Bibi Gets His Little Military Adventure

Whether or not this morning’s assassination of an Islamic Jihad commander in Gaza and the retaliatory barrage of rockets fired at the south of the country will escalate into another mini-war in Gaza has yet to be seen. At this stage, the Palestinians are threatening retaliation and Israel is talking tough. Given that cool heads are a rare commodity in this part of the world, things could still get uglier.

What’s already clear is that Benjamin Netanyahu is playing by the book. Creating a security crisis to deflect public attention from political failure is a time-honored tradition in Israel; virtually every prime minister has resorted to it at one point or another. Media pundits have been forecasting a military adventure ever since Netanyahu lost the second 2019 election and failed to cobble together a workable coalition. He is not one to slip away without a fight (though preferably with someone else doing the fighting).

What dictated that Baha Abu al-Ata had to be assassinated today, with Israel’s Attorney General about to announce whether Netanyahu will be indicted for corruption and the country facing the prospect of holding its third election in the space of a year? It’s likely that the precise timing of the assassination was dictated by operational factors, but only the historically illiterate won’t see Netanyahu’s political need behind it. If Israeli intelligence was able to establish al-Ata’s whereabouts with pinpoint accuracy once, they could do it when when indictments and elections are not in the offing.

In fact, the emergence of al-Ata as an existential threat to Israel that had to be eliminated immediately seems entirely contrived; few people outside the intelligence organizations had heard of him until a short while ago. The first mention of him in the archives of Haaretz newspaper is from May this year and the only article dealing with him specifically before today’s assassination is from last week. Previous assassinations have invariably targeted established Palestinian political and military leaders with multiple misdeeds to their names.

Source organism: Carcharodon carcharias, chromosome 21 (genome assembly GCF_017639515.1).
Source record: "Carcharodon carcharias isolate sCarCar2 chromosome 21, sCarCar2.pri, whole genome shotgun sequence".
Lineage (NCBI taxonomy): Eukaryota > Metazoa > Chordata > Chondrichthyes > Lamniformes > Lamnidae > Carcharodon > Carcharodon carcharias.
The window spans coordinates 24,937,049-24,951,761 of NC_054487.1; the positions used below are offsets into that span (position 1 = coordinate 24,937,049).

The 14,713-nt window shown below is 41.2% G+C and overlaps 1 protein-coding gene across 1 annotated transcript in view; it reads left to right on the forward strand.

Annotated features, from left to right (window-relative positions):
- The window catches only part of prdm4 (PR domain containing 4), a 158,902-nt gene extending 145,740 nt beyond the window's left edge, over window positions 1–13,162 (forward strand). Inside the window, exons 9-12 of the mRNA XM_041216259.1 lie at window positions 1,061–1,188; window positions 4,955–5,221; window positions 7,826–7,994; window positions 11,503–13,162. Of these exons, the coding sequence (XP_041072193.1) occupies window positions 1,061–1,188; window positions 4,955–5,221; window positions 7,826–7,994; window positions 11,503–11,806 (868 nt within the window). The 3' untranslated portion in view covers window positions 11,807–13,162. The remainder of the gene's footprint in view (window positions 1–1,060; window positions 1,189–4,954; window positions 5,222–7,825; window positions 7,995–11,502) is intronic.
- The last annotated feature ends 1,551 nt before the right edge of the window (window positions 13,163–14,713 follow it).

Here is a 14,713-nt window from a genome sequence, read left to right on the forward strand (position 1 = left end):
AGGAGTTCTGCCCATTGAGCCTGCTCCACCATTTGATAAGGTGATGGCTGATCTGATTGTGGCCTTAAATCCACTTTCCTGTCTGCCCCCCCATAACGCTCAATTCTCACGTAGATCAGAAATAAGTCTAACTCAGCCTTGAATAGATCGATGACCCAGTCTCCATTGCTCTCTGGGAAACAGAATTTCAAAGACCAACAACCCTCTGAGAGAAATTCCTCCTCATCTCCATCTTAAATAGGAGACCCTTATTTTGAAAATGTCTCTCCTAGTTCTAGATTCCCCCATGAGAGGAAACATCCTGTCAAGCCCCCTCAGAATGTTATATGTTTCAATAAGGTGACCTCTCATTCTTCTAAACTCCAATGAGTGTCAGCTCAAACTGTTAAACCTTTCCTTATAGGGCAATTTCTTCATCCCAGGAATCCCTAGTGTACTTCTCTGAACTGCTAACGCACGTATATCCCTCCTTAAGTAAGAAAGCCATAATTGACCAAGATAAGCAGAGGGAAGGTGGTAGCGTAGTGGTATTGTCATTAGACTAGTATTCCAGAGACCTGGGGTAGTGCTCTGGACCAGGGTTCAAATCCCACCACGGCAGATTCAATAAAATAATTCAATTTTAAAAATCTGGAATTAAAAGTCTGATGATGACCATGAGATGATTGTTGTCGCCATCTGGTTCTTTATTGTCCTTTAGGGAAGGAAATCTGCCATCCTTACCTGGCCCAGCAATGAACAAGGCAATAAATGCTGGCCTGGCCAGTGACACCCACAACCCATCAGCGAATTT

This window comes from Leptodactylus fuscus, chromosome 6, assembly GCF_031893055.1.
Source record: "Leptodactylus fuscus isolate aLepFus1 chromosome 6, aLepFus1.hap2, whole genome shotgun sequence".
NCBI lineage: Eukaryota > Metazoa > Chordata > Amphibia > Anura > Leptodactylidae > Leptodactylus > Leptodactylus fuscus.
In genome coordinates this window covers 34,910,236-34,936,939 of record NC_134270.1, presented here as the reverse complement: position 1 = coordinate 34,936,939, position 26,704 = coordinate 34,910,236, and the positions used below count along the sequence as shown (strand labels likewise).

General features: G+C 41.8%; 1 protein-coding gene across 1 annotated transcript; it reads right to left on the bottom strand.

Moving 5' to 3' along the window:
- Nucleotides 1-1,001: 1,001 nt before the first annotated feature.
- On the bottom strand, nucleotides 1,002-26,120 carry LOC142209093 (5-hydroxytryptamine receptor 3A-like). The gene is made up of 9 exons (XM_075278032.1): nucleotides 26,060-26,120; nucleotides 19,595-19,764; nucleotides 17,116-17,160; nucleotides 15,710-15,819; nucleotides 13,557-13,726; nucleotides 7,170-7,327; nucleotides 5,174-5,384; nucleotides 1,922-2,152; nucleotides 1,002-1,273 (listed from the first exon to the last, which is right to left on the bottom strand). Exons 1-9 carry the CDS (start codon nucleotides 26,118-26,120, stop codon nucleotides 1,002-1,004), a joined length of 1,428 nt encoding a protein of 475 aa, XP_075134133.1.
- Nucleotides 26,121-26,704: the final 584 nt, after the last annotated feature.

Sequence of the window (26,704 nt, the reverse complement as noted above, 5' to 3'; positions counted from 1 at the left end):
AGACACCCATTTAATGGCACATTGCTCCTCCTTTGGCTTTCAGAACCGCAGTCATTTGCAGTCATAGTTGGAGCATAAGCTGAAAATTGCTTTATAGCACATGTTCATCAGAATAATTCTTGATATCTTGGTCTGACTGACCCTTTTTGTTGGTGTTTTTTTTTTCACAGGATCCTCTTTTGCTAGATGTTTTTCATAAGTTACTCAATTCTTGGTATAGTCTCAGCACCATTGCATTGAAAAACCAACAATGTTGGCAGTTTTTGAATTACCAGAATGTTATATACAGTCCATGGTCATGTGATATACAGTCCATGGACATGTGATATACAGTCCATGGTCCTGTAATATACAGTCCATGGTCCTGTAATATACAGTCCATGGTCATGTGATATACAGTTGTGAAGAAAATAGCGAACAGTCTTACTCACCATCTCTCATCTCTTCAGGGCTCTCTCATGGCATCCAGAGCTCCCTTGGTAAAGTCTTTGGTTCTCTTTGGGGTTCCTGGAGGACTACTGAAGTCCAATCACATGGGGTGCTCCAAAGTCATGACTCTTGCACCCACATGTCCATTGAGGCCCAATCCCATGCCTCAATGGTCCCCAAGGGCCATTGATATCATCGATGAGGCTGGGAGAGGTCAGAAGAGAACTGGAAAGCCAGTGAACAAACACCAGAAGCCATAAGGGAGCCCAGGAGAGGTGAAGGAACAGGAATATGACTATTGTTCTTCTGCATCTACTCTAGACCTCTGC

What probably happened is that a small-time Palestinian military commander in the northern Gaza Strip began flexing his rocket muscles and annoying Israel at precisely the time that Netanyahu’s mind turned to a military adventure as a means of saving his political career and his reputation. Voila! Al-Ata would be sacrificed in the national interest. Without a defense minister to restrain or second-guess him – Naftali Bennett only took office after the decision to assassinate – Netanyahu had his adventure.

The advantages of provoking a security crisis are two-fold – it distracts the attention of the public from political malfunctions and inadequacies and it tends to unify a fractured electorate around its leaders. Both are desperately needed by Netanyahu, who has been reduced to sitting on the sidelines and contemplating a prison sentence while his rival Benny Gantz attempts to cobble together a coalition.

The September election ended in a virtual dead heat, with a coalition government between Netanyahu’s Likud Party and Gantz’s Blue & White bloc one of the few viable options. Neither of the two is particularly opposed to such a government and they have already agreed to a system of rotation in which each serves a term as prime minister. Where they differ is over who goes first.

Following today’s events in Gaza, Gantz is likely to come under increasing pressure to settle the issue by allowing Netanyahu to serve first. Israel has been ruled by an interim government for almost a year now and the country is getting fed-up with politics. There is little appetite for a third round of elections. Gantz, who received the mandate to form a government after Netanyahu failed to do so, is likely to be seen as the chief offender in the event that new elections are called.

If a coalition government under Netanyahu’s initial leadership emerges from the Gaza violence, his resort to a security crisis will have been a triumphant success. Not only will he retain his natural (if not God-given) post of prime minister, but he will be able to argue – as he has already done – that the prime minister is not obliged to resign if indicted. He could still be with us for a long, long time to come.

For a political leader whose future appeared to be hanging by a thread only a week ago, that’s not a bad achievement.

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